Paleontology and Paleoanthropology related Philatelic items issued between 1840 and 1949: prehistoric animals, paleontologists and contributors to Paleontology and Paleoanthropology sciences, Natural History Museums, fossil locations.


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The first postage stamp, commonly referred to as the Penny Black, was issued in the United Kingdom, it became available for purchase on May 6th 1840 and featured a profile of Queen Victoria, who was Queen of the United Kingdom of Great Britain and Ireland from 20 June 1837 until her death in 1901.
The Penny Black stamp - the first postage stamp
The Penny Black stamp - the first postage stamp, MiNr: 1, Scott 1.

The invention of the stamp was part of an attempt to improve the postal system in the United Kingdom of Great Britain and Ireland. Before the stamp introduction, British postal rates were high, complex and anomalous. To simplify matters, Sir Rowland Hill proposed an adhesive stamp to indicate pre-payment of postage. At the time it was normal for the recipient to pay postage on delivery, charged per sheet of paper and on distance travelled. By contrast, the Penny Black was sufficient for a letter less than half an ounce to be sent anywhere within the United Kingdom, regardless of distance.

The first stamps did not need to show the issuing country, so no country name was included on them. The United Kingdom remains the only country to omit its name on postage stamps.

Other countries soon followed the United Kingdom with their own stamps.
In 1845, some postmasters in the United States issued their own stamps, but it was not until 1847 that the first official United States stamps were issued.
The first stamps were imperforated, perforation of postage stamps began in January 1854.

The first stamps were rectangular or square in shape, depicting the leader of the country: king, queen, president, domestic animals (a Beaver was shown on a stamp of Canada in 1851, a Lama was shown on stamp of Peru in 1866) or had just a face value. Even though people around the world began collecting stamps almost immediately.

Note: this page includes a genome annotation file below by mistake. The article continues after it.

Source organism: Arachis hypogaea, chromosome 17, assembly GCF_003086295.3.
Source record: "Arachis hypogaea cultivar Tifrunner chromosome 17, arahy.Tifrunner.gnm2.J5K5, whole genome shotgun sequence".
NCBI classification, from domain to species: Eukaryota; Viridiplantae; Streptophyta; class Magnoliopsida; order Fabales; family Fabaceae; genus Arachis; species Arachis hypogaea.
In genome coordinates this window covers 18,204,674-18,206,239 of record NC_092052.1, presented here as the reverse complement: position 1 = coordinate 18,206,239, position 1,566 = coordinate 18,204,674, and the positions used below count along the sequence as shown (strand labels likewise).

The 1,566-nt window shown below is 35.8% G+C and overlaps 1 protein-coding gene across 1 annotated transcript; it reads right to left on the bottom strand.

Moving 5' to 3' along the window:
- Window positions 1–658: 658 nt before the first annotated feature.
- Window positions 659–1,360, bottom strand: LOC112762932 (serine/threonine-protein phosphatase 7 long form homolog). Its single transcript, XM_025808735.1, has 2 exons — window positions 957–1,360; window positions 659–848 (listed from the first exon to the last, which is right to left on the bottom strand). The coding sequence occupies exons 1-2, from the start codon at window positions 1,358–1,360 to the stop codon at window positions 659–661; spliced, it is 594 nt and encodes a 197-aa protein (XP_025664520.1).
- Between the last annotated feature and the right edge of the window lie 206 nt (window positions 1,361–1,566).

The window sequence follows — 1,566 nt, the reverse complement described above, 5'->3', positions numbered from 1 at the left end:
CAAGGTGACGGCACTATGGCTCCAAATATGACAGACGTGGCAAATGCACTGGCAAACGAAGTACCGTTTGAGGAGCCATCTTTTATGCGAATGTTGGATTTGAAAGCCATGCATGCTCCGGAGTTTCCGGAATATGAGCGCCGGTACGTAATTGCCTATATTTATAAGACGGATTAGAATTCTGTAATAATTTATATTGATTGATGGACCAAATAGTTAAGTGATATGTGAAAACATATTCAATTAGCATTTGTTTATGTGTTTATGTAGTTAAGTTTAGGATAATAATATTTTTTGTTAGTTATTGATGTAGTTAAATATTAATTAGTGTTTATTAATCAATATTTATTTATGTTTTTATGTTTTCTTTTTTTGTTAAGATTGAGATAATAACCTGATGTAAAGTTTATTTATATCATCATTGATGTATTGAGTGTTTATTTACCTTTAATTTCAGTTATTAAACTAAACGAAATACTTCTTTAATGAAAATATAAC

The first philatelists tried to find production differences between stamps of the same design—color or paper variations, difference in perforation, some errors on images, etc. The word "philately" is the English transliteration of the French "philatélie", coined by Georges Herpin in 1864, who very well may have been the first stamp collector, and means the study of postage stamps and postal history.
Richard Owen definition of Dinosaur family in 1841
Sir Richard Owen's coining of the word dinosaur, at a meeting of the British Association for the Advancement of Science in 1841.

The first postage stamp was issued only one year before the famous English biologist, comparative anatomist Professor Richard Owen coined the word "Dinosaur" (1841) and only five years after the first prehistoric reptile was scientifically described and named "Ichthyosaur" (1835). The oldest Geological Survey in the world - the British Geological Survey - was also founded in 1835.

The Paleontology science was established in the 18th century as a result of Baron Georges Cuvier's work on comparative anatomy, and developed rapidly in the 19th century. The first dinosaur bones were described by English scientists, the Rev William Buckland and Gideon Mantell in the 1820s. The term Paleontology has been used since 1822. In 1822, the word "paleontology" was used by the editor of a French scientific journal to refer to the study of ancient living organisms through fossils.